According to the National Institute of Health, more than two out of three U.S. adults (68.8 percent) are considered overweight or obese.* And for many of these adults, weight loss is a serious goal with both physical and psychological implications.
Balancing Weight Loss and Relationships
“You’d think the results would all be good,” said Alissa Hanes-Stewart, 32, a recently married social worker. Nearly 40 pounds overweight, Stewart was finding it harder and harder to do her fieldwork which involved time in and out of the car, visiting people’s homes. “Even walking up a small hill or outside steps would wind me so much I’d have to stop and collect myself,” she said.
Following a healthy eating and exercise regimen recommended by her doctor, and with the help of a personal trainer at her neighborhood gym, Hanes-Stewart embraced her new lifestyle wholeheartedly and was halfway to her goal when her husband’s, Robert’s, attitude toward her began to change. Instead of reveling in his wife’s achievements and newly-emerging physique, he became distant—their relationship strained, as he was unable to communicate what was bothering him.
“We’d been together five years before we got married,” Hanes-Stewart said, acknowledging she’d been at her pre-weight loss weight throughout their courtship.
“As much as we want the ones we love to be healthy and feel good about themselves, sometimes change is scary for them,” said Julie Reardon, Ph.D. Specializing in family dynamics, the Minnesota-based psychologist often counsels couples where a significant weight loss has impacted the relationship in unexpected ways.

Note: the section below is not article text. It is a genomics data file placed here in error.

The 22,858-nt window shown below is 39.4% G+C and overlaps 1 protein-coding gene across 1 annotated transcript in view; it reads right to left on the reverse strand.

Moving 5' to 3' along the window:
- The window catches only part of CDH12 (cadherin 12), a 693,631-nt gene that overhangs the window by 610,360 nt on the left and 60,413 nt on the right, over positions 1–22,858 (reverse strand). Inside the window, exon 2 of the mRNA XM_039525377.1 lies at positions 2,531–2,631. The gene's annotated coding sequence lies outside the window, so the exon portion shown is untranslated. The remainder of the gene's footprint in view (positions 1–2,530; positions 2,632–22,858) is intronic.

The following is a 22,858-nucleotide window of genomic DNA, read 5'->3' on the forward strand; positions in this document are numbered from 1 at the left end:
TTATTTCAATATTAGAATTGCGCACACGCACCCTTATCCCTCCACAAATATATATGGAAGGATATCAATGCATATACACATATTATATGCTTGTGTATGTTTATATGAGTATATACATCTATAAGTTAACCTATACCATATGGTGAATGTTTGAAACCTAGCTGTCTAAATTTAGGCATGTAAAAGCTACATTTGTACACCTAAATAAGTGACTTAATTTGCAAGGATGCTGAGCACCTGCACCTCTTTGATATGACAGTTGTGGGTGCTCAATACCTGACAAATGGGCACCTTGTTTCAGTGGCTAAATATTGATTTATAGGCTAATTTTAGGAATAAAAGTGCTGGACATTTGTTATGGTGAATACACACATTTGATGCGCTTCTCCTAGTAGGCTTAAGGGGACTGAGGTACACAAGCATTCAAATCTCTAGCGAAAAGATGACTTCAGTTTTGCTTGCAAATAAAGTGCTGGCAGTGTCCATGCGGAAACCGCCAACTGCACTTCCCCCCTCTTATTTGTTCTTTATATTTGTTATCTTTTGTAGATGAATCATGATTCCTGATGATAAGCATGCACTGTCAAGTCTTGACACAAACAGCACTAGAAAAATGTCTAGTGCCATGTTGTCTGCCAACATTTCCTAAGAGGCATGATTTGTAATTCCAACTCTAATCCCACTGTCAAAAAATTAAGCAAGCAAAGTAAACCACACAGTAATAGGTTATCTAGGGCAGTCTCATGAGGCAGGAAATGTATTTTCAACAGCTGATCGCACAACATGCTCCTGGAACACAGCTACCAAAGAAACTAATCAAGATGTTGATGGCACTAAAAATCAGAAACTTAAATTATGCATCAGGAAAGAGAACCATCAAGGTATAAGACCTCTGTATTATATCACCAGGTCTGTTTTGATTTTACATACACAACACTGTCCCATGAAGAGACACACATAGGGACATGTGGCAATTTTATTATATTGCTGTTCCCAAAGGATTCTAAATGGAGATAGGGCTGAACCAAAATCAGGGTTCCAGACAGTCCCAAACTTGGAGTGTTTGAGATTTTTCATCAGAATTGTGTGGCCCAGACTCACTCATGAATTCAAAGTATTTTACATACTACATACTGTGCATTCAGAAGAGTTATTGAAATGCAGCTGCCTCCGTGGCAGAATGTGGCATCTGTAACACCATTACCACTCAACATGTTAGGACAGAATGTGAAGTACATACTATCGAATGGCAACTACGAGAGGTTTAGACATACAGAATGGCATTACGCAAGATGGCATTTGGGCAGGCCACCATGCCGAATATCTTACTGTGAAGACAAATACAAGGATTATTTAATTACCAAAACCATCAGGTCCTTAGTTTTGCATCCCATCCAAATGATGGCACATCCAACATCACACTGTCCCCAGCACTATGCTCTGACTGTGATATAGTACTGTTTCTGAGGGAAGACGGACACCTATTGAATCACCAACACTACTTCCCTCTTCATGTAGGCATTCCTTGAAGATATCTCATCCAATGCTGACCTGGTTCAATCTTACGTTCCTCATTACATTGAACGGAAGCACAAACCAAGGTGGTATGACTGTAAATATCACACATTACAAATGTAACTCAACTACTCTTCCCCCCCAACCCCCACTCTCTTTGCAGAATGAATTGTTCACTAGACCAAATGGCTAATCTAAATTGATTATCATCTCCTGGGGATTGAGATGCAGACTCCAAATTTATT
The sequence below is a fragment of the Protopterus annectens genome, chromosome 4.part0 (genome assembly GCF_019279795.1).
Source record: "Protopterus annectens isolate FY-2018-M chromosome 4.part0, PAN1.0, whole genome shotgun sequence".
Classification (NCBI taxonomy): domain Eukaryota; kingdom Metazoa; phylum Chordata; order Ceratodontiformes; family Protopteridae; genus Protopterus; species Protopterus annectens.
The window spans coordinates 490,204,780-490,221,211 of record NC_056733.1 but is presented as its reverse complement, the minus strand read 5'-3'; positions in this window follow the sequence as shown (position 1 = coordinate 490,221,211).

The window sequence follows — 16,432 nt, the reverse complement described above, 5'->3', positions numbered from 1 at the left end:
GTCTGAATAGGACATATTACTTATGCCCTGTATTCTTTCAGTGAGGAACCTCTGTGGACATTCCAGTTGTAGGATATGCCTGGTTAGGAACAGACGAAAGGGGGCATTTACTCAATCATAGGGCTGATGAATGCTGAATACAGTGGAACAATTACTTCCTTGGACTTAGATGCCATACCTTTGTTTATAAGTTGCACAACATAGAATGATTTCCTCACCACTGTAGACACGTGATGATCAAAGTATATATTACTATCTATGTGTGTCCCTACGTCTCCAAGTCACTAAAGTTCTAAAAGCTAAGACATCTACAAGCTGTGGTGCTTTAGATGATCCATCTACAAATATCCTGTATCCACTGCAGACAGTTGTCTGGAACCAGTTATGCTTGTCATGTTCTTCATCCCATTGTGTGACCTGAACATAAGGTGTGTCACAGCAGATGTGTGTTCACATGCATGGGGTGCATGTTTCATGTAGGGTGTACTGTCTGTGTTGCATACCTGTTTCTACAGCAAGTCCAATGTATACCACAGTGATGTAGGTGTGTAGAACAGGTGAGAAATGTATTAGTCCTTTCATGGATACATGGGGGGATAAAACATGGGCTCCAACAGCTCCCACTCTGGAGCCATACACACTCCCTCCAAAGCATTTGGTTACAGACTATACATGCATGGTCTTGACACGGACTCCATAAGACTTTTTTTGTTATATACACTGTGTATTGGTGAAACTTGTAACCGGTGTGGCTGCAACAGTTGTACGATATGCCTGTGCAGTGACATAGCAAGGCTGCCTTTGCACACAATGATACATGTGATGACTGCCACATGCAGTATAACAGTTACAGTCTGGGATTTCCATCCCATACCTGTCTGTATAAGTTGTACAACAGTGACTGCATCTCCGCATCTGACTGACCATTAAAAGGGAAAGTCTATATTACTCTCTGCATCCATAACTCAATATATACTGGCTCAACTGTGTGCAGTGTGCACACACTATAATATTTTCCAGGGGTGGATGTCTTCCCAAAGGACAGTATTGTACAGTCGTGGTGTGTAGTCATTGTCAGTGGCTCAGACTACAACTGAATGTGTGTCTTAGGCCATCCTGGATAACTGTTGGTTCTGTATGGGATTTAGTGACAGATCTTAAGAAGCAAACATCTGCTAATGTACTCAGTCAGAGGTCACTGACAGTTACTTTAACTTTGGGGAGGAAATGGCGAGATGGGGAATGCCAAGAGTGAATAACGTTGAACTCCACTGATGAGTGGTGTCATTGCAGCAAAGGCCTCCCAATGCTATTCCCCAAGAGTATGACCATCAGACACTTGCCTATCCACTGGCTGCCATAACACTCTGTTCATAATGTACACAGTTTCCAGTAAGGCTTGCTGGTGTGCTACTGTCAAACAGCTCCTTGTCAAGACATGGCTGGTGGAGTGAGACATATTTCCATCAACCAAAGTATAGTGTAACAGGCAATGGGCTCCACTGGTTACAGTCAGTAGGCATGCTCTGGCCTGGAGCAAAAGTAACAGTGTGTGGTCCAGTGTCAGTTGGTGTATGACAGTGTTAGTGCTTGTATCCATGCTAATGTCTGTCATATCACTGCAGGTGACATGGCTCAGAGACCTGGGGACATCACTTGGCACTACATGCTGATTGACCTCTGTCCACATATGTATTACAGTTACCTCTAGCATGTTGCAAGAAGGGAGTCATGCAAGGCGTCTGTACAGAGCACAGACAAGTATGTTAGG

“I thought he’d be pleased, supportive and proud of me,” Hanes-Stewart recalled saying at their first session of couples therapy, adding he seemed almost apathetic, even suggesting they stop at fast-food restaurants and encouraging her to eat the kinds of foods he knew are not in her healthy eating plan. In fact though he’d never really paid attention to a healthy lifestyle, he seemed to be eating more than usual himself.”
Hanes-Stewart soon learned that though her husband appreciated all she was doing for herself, his insecurities about what would be the final result—a trim, beautiful wife who may turn heads—stemmed from a serious relationship he’d had in college where his “almost fiancée,” who was working her way through school as a local model, abruptly left him. Because he’d always been a few pounds overweight and never particularly interested in playing sports, he attributed it to his own physique instead of looking for other, more substantive reasons for the split.
Weight Loss & Weight Gain
For Hanes-Stewart’s role in things, Reardon asked her to contemplate anything she may have said or done to encourage her husband’s negative reaction to her weight loss. As it turned out, she did recall making a few remarks about his getting in shape—maybe joining her in the pursuit. When he didn’t take her up on it, she admits she was disappointed, ramping up the time she spent at the gym instead of in front of the TV with him and his usual plate of nachos.
To resolve the situation, Reardon had the couple reflect on what in their separate lives had brought them together in the first place, more than five years ago. As it turned out, while they had a couple of shared interests among them, the diversity of most of their other interests was more compelling and what ultimately drew them to one another.
“I liked the fact that she wanted to get out there and change the world by being in the trenches—in social work,” Stewart said. “When we met, she was always out there campaigning—going door-to-door for the environment, on domestic abuse ballot issues—really making a difference.”
“And I loved the fact that he could focus so entirely on things like streptococcus, he was bowled over spending every hour of the day looking under a microscope in the name of infectious diseases,” Hanes-Stewart said. “In his own way, he was out to change the world as well—but from the vantage point of a laboratory stool.”